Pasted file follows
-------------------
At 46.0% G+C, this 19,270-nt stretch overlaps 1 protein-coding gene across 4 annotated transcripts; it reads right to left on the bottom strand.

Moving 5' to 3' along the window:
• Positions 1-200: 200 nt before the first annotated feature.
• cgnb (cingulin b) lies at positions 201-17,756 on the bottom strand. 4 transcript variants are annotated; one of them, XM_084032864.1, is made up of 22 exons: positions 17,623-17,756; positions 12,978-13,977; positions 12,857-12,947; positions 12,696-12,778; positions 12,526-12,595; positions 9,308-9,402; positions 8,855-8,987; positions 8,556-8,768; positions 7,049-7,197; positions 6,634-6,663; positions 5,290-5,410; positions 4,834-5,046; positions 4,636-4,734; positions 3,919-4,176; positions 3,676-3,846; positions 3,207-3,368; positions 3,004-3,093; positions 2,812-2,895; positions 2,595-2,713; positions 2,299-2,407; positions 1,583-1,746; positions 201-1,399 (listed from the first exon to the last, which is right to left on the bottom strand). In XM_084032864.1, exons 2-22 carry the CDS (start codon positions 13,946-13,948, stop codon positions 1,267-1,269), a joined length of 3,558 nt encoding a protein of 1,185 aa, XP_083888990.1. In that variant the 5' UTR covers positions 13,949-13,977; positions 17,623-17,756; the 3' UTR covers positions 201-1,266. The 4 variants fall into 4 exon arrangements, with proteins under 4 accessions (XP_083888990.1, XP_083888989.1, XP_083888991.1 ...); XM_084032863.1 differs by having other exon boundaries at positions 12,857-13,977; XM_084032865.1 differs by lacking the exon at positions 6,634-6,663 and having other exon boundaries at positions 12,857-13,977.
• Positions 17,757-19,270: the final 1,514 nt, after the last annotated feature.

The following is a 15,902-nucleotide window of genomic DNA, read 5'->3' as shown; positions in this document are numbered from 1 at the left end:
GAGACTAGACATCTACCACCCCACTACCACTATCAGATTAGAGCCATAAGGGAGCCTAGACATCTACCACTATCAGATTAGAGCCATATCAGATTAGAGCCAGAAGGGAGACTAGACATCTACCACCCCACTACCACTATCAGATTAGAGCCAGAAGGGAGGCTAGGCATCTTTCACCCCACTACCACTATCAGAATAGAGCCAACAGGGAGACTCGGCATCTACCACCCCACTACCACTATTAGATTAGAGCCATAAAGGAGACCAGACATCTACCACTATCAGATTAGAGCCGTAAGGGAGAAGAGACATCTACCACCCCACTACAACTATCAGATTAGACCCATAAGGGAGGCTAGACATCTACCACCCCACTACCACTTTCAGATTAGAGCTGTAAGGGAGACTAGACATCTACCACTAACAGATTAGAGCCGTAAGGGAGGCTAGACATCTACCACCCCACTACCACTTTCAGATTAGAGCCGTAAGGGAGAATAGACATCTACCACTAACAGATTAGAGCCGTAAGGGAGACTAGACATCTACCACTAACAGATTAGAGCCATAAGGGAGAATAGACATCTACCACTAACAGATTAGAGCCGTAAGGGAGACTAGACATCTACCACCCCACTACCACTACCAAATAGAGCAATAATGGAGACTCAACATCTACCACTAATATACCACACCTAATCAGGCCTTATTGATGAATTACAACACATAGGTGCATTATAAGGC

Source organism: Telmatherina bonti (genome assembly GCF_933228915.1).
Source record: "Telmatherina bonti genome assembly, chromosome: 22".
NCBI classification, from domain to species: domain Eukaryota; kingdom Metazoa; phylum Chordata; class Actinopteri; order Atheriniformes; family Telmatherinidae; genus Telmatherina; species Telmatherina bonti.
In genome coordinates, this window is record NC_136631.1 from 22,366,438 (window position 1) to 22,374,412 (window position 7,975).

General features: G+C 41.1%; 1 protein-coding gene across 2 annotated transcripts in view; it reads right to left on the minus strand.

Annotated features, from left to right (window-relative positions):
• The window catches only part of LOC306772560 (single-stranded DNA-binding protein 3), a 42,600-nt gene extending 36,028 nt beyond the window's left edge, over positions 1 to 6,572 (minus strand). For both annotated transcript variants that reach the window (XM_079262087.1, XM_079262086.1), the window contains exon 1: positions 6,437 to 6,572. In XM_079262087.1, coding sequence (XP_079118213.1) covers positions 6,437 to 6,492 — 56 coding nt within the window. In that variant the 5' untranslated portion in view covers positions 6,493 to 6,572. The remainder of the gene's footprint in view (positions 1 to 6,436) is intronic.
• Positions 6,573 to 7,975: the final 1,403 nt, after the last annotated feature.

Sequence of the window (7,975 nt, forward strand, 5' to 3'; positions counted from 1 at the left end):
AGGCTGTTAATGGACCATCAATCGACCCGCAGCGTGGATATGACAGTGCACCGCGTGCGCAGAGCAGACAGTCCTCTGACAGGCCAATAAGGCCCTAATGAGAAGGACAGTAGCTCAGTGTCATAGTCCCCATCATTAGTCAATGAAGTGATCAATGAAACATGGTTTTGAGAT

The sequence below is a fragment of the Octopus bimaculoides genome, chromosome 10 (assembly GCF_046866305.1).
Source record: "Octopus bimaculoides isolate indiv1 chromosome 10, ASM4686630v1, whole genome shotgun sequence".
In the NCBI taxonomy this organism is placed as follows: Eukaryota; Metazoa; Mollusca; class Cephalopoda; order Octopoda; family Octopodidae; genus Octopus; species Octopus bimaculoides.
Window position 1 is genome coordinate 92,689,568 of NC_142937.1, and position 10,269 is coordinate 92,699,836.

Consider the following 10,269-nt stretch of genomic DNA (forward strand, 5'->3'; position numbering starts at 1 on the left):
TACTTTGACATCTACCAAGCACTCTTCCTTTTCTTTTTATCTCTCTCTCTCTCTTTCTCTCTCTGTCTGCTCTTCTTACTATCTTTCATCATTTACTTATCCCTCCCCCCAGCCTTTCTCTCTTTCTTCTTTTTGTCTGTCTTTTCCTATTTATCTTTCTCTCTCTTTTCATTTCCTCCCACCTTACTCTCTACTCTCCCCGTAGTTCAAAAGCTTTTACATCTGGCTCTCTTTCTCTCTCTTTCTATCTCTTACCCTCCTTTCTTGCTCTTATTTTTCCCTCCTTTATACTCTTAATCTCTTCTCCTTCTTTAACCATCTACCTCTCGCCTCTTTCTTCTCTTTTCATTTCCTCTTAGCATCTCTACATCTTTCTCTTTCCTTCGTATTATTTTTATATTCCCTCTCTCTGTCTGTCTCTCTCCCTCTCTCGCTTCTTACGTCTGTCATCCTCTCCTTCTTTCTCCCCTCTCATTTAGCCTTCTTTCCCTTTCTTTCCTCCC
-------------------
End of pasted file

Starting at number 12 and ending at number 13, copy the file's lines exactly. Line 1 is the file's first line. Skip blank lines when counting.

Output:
General features: G+C 41.1%; 1 protein-coding gene across 2 annotated transcripts in view; it reads right to left on the minus strand.

Annotated features, from left to right (window-relative positions):